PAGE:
28 Sep 2014

28 Sep 14 - Southern Hawker Egg Laying

I spent several hours out Birding locally on Old Harry & Studland today with a selection of commoner typical migrant Bird species seen, but nothing unexpected. Jays were on the move with a flock of 7 North over Studland. An additional 12 heading West from Old Harry, having realised that they were on the end of a headland with water on the Northerly direction that they wanted to go. The Westerly direction would have got them back onto a land route North.
Jay: Part of the flock of 12 which rose out of the front wood by Old Harry
I am always happy to see Long-tailed Tits & I spent some time grilling a couple of mixed Tit & Warbler flocks: but only Chiffchaffs and Blackcaps tagging along today. But the Long-tailed Tits are always great to watch.
Long-tailed Tit: The only European species in my top 10 Birds of the world that I've seen
Long-tailed Tit: It finally got bored with my pishing & after a final look, it decided to move on
There were also a few Butterflies on the wing with Clouded Yellows, Red Admirals, Speckled Woods, Large Whites & a singles of Small Copper & Peacock (the first I've seen for several weeks). The car was showing 23 degrees when I got back to it, so no surprise the Butterflies were enjoying the weather.
Clouded Yellow: The commonest Butterfly seen today with at least 14 individuals. This one appeared to be trying the "If I can't really see you, then you can't see me approach", which didn't really work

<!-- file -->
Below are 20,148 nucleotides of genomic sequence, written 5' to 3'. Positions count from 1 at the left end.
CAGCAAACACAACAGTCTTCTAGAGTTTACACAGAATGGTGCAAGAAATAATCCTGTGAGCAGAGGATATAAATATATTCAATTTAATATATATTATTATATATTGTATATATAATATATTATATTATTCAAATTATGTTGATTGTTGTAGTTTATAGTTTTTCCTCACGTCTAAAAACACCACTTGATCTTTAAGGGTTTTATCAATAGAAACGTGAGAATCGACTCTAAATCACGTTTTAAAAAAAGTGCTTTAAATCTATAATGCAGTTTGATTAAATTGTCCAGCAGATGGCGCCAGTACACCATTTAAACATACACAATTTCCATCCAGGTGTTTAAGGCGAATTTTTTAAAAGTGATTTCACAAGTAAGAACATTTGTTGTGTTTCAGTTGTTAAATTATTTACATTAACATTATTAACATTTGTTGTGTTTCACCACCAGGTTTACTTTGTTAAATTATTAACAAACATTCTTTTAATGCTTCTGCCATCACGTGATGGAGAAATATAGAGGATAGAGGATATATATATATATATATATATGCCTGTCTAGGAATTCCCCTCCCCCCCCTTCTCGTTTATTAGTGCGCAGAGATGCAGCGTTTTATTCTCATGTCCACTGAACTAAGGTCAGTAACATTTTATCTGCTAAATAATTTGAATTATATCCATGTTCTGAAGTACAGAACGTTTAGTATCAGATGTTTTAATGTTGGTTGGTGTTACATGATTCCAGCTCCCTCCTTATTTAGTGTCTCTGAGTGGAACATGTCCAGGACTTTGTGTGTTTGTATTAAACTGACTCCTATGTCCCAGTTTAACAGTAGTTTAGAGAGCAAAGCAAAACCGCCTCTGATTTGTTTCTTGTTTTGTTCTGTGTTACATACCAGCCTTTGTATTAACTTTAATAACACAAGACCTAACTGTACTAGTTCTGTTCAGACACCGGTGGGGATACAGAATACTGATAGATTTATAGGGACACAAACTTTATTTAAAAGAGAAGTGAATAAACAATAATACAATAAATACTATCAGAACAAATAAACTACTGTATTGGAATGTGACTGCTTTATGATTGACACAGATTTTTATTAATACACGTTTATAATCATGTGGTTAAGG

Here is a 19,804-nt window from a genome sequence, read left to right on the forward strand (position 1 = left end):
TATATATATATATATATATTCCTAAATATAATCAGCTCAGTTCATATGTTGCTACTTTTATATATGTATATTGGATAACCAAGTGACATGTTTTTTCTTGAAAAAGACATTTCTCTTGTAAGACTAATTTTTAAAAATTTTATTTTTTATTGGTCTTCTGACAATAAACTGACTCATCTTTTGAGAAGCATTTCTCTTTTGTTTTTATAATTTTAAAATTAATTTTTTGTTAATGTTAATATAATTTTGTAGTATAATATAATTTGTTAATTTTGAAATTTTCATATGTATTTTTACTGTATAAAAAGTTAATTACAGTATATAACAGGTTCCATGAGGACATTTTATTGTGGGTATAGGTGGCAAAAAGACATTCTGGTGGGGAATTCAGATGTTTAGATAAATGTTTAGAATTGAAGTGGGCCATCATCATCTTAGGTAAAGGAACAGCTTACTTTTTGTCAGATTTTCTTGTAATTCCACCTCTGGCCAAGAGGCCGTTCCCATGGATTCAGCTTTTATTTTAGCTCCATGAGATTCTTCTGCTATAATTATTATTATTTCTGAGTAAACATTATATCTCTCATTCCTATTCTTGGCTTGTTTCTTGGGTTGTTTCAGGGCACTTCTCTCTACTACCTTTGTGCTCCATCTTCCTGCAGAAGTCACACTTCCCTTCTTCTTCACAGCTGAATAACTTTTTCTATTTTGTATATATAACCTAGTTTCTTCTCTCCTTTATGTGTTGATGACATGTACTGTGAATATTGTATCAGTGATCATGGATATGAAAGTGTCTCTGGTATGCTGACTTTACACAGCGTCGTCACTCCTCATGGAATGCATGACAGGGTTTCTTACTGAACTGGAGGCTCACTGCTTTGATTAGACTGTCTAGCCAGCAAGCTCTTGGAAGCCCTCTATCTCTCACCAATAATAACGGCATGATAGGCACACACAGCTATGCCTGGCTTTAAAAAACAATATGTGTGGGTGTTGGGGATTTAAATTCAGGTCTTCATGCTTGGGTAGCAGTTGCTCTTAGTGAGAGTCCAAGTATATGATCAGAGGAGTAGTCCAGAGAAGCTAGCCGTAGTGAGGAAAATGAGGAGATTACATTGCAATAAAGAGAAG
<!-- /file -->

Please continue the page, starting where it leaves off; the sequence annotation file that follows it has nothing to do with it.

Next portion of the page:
The wildlife highlight of the day was this cracking female Southern Hawker which greeted me on my return home. She was egg laying around the main pond. But unlike the other species of Dragonflies & Damselflies, which I've seen lay eggs in water, she was laying eggs in the moss, a few inches above the waterline on the rocks that edge the pond. This is something I've seen before on a few occasions in the last 2 years. From what I've read this evening, it seems that the eggs will not hatch until the following Spring, so perhaps this is a safer strategy for this species than laying the eggs in the pond over the winter. At one point, she even landed on my arm, but wisely decided that a green Rohan fleece was not the right place to lay an egg!
Southern Hawker: Female. This egg was a good 6 inches above water line, with some even higher
Southern Hawker: Female
Southern Hawker: Female. The final 2 segments have bands on them which separates this species from all the other Hawkers

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